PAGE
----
Peire de Corbiac

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Peire de Corbiac or Corbian was a Gascon cleric and troubadour of the thirteenth century. His most famous works are a religious piece, the Prière à la Vierge (prayer to the Virgin), and his "treasures", Lo tezaurs (c. 1225).[1]

Peire was born at Corbiac near Bordeaux to a poor family.[2] He was educated at Orléans in the Scholastic tradition.[3] His nephew was the troubadour Aimeric de Belenoi, whose vida refers to him as maestre (master, teacher) and Peire elsewhere calls himself maistre. Certainly Peire's Tezaur is didactic in nature: his purpose in writing was to convince the wise that though he was poor in material terms he was richer still. Composed in 840 alexandrines, the Tezaur is an encyclopaedic compilation of all that the troubadour knew.[2] The work displays a great breadth of knowledge. He expends 547 lines narrating the chief events of the Old and New Testaments, then discusses the seven liberal arts, medicine, surgery, necromancy, mythology, the lives of the ancient Greeks and Romans, and those of the contemporary French and English.

Peire was familiar with the work of Venerable Bede, of John de Holywood, and of Chrétien de Troyes.[4] He also provides the modern historian with several pieces of crucial information not found elsewhere. He refers to dancing the Sanctus, Agnus, and the Cunctipotens, showing that the liturgy was performed.[3] The Tezaur also contains the first mention of contrapointamens, a century before its appearance in Latin as contrapunctus, today's counterpoint.[3] The Tezaur had a lasting influence in the Late Middle Ages. The Jew Emanuele da Roma wrote the Ninth Meḥabbereth, a Hebrew poem based on the Tesoretto of Brunetto Latini, itself based on the Tezaur of Peire.[5]

Peire was a religious man, as the dedicatory first verse of his Tezaur attests: it contains a dedication to Jesus and Mary and a statement of Trinitarian faith. His prayer to the Virgin, therefore, is unsurprising:

Domna, rosa ses espina,
sobre totas flors olens,
verga seca frug fazens,
terra que ses labor grana,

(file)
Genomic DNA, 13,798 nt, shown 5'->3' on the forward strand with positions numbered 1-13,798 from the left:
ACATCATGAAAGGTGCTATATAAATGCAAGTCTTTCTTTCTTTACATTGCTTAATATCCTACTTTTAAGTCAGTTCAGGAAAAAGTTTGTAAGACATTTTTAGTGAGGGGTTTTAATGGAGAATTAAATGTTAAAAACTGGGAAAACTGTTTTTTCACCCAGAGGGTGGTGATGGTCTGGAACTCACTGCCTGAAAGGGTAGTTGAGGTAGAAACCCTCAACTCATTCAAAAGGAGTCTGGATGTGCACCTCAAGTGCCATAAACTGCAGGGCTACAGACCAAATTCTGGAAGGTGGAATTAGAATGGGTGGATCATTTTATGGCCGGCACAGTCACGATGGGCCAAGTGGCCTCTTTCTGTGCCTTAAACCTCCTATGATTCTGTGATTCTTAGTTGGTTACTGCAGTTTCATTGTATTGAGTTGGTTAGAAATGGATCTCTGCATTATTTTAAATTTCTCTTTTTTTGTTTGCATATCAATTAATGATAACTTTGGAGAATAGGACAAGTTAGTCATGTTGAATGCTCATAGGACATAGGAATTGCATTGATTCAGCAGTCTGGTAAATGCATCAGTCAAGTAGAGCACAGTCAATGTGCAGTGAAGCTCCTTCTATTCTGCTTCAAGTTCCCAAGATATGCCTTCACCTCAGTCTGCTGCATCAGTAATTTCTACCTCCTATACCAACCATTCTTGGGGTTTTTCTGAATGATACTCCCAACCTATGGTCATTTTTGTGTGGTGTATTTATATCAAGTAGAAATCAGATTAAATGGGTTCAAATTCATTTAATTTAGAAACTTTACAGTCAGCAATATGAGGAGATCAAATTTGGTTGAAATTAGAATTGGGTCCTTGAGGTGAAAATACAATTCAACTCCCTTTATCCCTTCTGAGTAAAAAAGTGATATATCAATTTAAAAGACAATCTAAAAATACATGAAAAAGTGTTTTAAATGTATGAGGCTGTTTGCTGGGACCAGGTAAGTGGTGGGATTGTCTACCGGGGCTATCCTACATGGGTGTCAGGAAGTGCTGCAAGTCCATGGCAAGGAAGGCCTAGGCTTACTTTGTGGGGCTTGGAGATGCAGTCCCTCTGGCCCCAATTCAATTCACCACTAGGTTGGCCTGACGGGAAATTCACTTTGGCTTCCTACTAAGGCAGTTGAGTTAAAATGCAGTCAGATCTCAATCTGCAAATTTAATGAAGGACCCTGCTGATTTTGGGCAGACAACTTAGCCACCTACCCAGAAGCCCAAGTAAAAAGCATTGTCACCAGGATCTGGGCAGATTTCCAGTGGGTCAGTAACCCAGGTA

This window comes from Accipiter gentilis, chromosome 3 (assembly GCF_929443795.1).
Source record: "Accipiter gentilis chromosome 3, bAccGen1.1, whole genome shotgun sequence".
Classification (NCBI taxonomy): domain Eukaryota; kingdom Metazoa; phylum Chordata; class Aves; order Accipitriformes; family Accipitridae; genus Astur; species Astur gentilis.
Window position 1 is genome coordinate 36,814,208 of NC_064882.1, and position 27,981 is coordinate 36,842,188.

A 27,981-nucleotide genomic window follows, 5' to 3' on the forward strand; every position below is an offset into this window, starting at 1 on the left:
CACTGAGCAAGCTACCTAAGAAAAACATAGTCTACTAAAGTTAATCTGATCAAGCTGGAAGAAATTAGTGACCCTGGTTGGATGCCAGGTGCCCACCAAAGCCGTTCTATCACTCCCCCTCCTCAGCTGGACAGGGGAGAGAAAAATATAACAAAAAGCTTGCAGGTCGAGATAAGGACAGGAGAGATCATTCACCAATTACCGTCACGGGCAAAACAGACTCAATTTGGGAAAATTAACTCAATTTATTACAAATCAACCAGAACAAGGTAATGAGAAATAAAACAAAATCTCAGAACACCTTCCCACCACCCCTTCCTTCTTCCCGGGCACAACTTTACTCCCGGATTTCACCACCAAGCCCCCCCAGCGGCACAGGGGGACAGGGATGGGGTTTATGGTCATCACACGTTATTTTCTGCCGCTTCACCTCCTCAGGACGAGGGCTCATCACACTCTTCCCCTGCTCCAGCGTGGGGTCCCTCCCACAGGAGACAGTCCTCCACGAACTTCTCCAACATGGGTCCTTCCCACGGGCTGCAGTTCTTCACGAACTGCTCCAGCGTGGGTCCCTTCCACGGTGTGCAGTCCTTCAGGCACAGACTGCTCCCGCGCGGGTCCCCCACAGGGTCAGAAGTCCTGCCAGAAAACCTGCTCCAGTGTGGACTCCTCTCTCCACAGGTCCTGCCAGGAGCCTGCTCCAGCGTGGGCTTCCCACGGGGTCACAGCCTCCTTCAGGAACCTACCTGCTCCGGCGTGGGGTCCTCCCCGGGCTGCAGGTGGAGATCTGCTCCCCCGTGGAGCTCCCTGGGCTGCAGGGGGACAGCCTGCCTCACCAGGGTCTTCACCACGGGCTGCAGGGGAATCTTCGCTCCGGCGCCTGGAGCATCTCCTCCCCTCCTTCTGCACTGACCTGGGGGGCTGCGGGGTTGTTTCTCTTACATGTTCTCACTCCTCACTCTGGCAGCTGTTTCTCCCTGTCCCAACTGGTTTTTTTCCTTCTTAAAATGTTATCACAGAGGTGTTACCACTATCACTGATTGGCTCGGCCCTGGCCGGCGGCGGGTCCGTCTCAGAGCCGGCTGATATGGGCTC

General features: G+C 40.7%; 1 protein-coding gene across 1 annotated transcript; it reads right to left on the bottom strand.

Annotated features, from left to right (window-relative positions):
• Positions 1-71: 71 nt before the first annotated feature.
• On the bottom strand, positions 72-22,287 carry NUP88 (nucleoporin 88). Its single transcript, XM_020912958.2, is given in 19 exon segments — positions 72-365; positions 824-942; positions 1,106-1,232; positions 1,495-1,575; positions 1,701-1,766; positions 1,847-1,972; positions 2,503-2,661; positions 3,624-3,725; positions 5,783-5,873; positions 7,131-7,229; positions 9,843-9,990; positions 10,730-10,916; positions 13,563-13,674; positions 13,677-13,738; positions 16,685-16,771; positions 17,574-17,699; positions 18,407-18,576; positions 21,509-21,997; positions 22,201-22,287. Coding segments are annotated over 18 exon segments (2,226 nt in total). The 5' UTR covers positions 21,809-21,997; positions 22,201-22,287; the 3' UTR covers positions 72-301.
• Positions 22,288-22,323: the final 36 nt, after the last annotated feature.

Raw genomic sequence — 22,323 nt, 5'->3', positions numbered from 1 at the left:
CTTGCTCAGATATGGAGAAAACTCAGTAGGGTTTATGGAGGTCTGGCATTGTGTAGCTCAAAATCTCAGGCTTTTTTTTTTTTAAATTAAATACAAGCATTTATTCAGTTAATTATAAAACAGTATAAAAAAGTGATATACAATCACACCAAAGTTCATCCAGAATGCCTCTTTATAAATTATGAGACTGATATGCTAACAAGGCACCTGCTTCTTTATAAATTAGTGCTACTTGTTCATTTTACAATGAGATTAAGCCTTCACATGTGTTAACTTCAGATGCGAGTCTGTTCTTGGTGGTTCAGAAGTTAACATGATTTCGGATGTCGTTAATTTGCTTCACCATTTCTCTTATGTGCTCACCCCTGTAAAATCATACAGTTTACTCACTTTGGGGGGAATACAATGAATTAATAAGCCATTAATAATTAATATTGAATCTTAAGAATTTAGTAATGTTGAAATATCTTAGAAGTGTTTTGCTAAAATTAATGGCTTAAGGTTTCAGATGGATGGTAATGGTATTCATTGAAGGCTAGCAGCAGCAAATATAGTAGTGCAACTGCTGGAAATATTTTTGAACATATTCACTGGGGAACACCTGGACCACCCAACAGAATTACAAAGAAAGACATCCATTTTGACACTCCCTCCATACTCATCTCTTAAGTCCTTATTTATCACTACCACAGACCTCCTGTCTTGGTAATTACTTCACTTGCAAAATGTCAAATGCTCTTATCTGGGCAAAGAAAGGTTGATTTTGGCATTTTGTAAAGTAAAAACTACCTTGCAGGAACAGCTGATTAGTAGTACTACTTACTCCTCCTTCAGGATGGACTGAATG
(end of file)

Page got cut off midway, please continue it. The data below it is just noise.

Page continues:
estela, del solelh maire,
noirissa del vostre paire,
el mon nulha semelha
ni londana ni vezina.
Domna, verge pura e fina,
ans que fos l'enfantamens,
et apres tot eissamens,
receup en vos carn humana
Jesu Crist, nostre salvaire,
si com ses trencamen faire
intra.l bels rais, quan solelha,
per la fenestra veirina.
Domna, estela marina
de las autras plus luzens,
la mars nos combat e.l vens;
mostra nos via certana;
car si.ns vols a bon port traire
non tem nau ni governaire
ni tempest que.ns destorbelha
ni.l sobern de la marina.
Lady, rose without thorn,
sweet above all flowers,
dry rod bearing fruit,
earth bringing forth fruit without toil,
star, mother of the sun,
nurse of thine own Father,
in the world no woman is like to thee,
neither far nor near.
Lady, virgin pure and fair
before the birth was
and afterwards the same,
received human flesh in thee
Jesus Christ our Saviour,
just as without causing flaw,
the fair ray enters when the sun shines
through the window-pane.
Lady, star of the sea,
brighter than the other stars,
the sea and the wind buffet us;
show thou us the right way:
for if thou wilt bring us to a fair haven,
ship nor helmsman fears
not tempest nor tide
lest it trouble us.[6]



  1. ^ Lo tezaurs is commonly referred to as Tezaur or Thezaur, also Trésor or Tresaur (in French)
  2. ^ a b Sacerdote, 718.
  3. ^ a b c Aubrey, "References", 147.
  4. ^ Paris, 255, based on a reference to rei Marc.
  5. ^ Sacerdote, 718–26.
  6. ^ Chaytor, 93–4.